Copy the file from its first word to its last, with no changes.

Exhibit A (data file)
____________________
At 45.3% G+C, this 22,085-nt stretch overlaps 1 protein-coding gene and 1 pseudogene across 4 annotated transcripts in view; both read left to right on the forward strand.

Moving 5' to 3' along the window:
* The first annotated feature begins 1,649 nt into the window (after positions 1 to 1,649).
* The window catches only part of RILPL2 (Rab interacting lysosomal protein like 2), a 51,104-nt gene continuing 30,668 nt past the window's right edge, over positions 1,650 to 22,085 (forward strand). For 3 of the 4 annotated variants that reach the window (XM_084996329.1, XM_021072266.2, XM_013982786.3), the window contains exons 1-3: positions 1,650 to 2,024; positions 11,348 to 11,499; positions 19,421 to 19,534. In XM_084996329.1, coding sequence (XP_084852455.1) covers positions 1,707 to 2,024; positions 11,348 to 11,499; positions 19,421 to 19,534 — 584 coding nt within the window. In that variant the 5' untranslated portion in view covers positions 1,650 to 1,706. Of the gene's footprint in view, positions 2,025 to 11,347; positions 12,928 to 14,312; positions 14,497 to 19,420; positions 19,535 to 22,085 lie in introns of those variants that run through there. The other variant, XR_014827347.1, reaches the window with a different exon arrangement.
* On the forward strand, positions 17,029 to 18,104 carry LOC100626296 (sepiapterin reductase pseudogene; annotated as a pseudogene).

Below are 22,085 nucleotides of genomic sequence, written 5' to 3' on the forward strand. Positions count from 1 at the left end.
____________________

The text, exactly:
At 45.3% G+C, this 22,085-nt stretch overlaps 1 protein-coding gene and 1 pseudogene across 4 annotated transcripts in view; both read left to right on the forward strand.

Moving 5' to 3' along the window:
* The first annotated feature begins 1,649 nt into the window (after positions 1 to 1,649).
* The window catches only part of RILPL2 (Rab interacting lysosomal protein like 2), a 51,104-nt gene continuing 30,668 nt past the window's right edge, over positions 1,650 to 22,085 (forward strand). For 3 of the 4 annotated variants that reach the window (XM_084996329.1, XM_021072266.2, XM_013982786.3), the window contains exons 1-3: positions 1,650 to 2,024; positions 11,348 to 11,499; positions 19,421 to 19,534. In XM_084996329.1, coding sequence (XP_084852455.1) covers positions 1,707 to 2,024; positions 11,348 to 11,499; positions 19,421 to 19,534 — 584 coding nt within the window. In that variant the 5' untranslated portion in view covers positions 1,650 to 1,706. Of the gene's footprint in view, positions 2,025 to 11,347; positions 12,928 to 14,312; positions 14,497 to 19,420; positions 19,535 to 22,085 lie in introns of those variants that run through there. The other variant, XR_014827347.1, reaches the window with a different exon arrangement.
* On the forward strand, positions 17,029 to 18,104 carry LOC100626296 (sepiapterin reductase pseudogene; annotated as a pseudogene).

Below are 22,085 nucleotides of genomic sequence, written 5' to 3' on the forward strand. Positions count from 1 at the left end.